Increasing demands for more paper during the late eighteenth and early nineteenth centuries led to shortages of the rags needed to produce the paper. Part of the problem was that no satisfactory method of bleaching pulp had yet been devised, and so only white rags could be used to produce white paper. Chlorine bleaching was being used by the end of the eighteenth century, but excessive use produced papers that were of poor quality and deteriorated quickly. By 1800 up to 24 million pounds of rags were being used annually, to produce 10,000 tons of paper in England and Wales, and 1000 tons in Scotland, the home market being supplemented by imports, mainly from the continent. Experiments in using other materials, such as sawdust, rye straw, cabbage stumps and spruce wood had been conducted in 1765 by Jacob Christian Schaffer. Similarly, Matthias Koops carried out many experiments on straw and other materials at the Neckinger Mill, Bermondsey around 1800, but it was not until the middle of the nineteenth century that pulp produced using straw or wood was utilised in the production of paper.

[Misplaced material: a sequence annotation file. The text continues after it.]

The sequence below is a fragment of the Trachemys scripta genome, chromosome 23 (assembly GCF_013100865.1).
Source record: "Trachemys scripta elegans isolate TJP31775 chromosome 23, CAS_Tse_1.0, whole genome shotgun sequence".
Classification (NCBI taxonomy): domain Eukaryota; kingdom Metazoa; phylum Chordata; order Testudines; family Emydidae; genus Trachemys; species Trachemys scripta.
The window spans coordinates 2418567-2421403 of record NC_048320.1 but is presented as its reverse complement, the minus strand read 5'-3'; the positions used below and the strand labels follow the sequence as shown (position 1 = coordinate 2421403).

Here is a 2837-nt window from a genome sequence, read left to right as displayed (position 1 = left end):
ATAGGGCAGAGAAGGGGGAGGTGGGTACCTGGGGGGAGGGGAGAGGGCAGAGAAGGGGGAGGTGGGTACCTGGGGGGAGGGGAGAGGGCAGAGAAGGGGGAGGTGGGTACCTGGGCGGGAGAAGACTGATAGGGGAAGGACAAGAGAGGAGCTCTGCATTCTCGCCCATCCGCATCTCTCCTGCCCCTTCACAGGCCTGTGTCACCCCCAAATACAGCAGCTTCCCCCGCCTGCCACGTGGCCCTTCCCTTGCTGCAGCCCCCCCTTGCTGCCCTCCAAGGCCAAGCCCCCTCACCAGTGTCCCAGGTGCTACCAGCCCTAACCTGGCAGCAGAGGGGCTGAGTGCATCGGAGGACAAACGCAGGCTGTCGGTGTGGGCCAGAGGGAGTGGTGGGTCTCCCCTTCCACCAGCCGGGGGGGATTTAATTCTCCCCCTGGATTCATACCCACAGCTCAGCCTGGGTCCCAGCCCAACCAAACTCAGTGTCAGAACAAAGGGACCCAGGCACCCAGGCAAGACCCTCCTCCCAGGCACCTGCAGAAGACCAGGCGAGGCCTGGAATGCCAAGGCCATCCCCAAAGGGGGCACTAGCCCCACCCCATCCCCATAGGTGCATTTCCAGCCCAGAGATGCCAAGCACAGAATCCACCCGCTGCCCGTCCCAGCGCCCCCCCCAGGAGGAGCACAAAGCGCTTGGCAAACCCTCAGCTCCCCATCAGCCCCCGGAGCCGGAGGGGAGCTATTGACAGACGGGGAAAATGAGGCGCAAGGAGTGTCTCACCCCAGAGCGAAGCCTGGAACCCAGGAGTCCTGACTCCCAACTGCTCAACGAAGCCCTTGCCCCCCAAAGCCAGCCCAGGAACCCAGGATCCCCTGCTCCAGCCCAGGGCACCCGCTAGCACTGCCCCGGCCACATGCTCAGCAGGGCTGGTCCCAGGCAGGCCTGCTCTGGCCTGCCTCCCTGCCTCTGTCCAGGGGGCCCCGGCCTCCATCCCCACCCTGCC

By 1800 there were 430 (564 in 1821) paper mills in England and Wales (mostly single vat mills), under 50 (74 in 1823) in Scotland and 60 in Ireland, but all the production was by hand and the output was low. The first attempt at a paper machine to mechanise the process was patented in 1799 by Frenchman Nicholas Louis Robert, but it was not a success. However, the drawings were brought to England by John Gamble in 1801 and passed on to the brothers Henry and Sealy Fourdrinier, who financed the engineer Henry Donkin to build the machine. The first successful machine was installed at Frogmore, Hertfordshire, in 1803. The paper was pressed onto an endless wire cloth, transferred to a continuous felt blanket and then pressed again. Finally it was cut off the reel into sheets and loft dried in the same way as hand made paper. In 1809 John Dickinson patented a machine that that used a wire cloth covered cylinder revolving in a pulp suspension, the water being removed through the centre of the cylinder and the layer of pulp removed from the surface by a felt covered roller (later replaced by a continuous felt passing round a roller). This machine was the forerunner of the present day cylinder mould or vat machine, used mainly for the production of boards. Both these machines produced paper as a wet sheet, which require drying after removal from the machine, but in 1821 T B Crompton patented a method of drying the paper continuously, using a woven fabric to hold the sheet against steam heated drying cylinders. After it had been pressed, the paper was cut into sheets by a cutter fixed at the end of the last cylinder.